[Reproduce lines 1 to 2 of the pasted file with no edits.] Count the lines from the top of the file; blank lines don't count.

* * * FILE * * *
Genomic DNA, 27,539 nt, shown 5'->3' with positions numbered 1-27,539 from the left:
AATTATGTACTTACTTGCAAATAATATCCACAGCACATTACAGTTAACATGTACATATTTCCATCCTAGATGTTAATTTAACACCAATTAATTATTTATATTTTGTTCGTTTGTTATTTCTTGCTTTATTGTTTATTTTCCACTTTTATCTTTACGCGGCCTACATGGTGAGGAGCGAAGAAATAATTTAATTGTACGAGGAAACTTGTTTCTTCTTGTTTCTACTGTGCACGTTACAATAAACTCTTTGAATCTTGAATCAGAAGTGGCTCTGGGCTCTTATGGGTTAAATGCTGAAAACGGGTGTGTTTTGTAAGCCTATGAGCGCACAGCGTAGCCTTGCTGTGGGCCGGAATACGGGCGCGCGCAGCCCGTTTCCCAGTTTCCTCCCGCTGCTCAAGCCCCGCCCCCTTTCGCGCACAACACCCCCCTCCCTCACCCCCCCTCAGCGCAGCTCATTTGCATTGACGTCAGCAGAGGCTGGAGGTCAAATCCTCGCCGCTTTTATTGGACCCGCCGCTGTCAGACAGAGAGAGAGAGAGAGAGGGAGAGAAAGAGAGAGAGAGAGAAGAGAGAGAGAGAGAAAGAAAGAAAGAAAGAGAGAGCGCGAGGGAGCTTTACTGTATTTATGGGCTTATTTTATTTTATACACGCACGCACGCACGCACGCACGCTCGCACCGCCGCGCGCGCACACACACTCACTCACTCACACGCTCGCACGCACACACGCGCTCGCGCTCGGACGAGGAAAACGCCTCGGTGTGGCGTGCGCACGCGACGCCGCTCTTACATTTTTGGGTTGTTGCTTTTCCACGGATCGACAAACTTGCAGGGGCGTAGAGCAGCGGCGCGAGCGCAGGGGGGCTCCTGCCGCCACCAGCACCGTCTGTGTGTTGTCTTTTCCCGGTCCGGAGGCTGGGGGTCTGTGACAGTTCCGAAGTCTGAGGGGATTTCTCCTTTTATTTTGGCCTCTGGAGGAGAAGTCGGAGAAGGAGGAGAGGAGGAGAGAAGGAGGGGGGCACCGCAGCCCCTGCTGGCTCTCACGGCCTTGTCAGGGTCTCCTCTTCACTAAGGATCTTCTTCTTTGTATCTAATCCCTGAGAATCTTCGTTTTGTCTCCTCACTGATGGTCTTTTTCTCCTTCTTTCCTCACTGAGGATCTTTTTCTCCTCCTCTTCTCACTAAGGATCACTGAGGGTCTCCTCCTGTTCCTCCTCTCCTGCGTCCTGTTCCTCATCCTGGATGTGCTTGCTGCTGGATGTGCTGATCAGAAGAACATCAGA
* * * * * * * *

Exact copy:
Genomic DNA, 27,539 nt, shown 5'->3' with positions numbered 1-27,539 from the left:
AATTATGTACTTACTTGCAAATAATATCCACAGCACATTACAGTTAACATGTACATATTTCCATCCTAGATGTTAATTTAACACCAATTAATTATTTATATTTTGTTCGTTTGTTATTTCTTGCTTTATTGTTTATTTTCCACTTTTATCTTTACGCGGCCTACATGGTGAGGAGCGAAGAAATAATTTAATTGTACGAGGAAACTTGTTTCTTCTTGTTTCTACTGTGCACGTTACAATAAACTCTTTGAATCTTGAATCAGAAGTGGCTCTGGGCTCTTATGGGTTAAATGCTGAAAACGGGTGTGTTTTGTAAGCCTATGAGCGCACAGCGTAGCCTTGCTGTGGGCCGGAATACGGGCGCGCGCAGCCCGTTTCCCAGTTTCCTCCCGCTGCTCAAGCCCCGCCCCCTTTCGCGCACAACACCCCCCTCCCTCACCCCCCCTCAGCGCAGCTCATTTGCATTGACGTCAGCAGAGGCTGGAGGTCAAATCCTCGCCGCTTTTATTGGACCCGCCGCTGTCAGACAGAGAGAGAGAGAGAGAGGGAGAGAAAGAGAGAGAGAGAGAAGAGAGAGAGAGAGAAAGAAAGAAAGAAAGAGAGAGCGCGAGGGAGCTTTACTGTATTTATGGGCTTATTTTATTTTATACACGCACGCACGCACGCACGCACGCTCGCACCGCCGCGCGCGCACACACACTCACTCACTCACACGCTCGCACGCACACACGCGCTCGCGCTCGGACGAGGAAAACGCCTCGGTGTGGCGTGCGCACGCGACGCCGCTCTTACATTTTTGGGTTGTTGCTTTTCCACGGATCGACAAACTTGCAGGGGCGTAGAGCAGCGGCGCGAGCGCAGGGGGGCTCCTGCCGCCACCAGCACCGTCTGTGTGTTGTCTTTTCCCGGTCCGGAGGCTGGGGGTCTGTGACAGTTCCGAAGTCTGAGGGGATTTCTCCTTTTATTTTGGCCTCTGGAGGAGAAGTCGGAGAAGGAGGAGAGGAGGAGAGAAGGAGGGGGGCACCGCAGCCCCTGCTGGCTCTCACGGCCTTGTCAGGGTCTCCTCTTCACTAAGGATCTTCTTCTTTGTATCTAATCCCTGAGAATCTTCGTTTTGTCTCCTCACTGATGGTCTTTTTCTCCTTCTTTCCTCACTGAGGATCTTTTTCTCCTCCTCTTCTCACTAAGGATCACTGAGGGTCTCCTCCTGTTCCTCCTCTCCTGCGTCCTGTTCCTCATCCTGGATGTGCTTGCTGCTGGATGTGCTGATCAGAAGAACATCAGA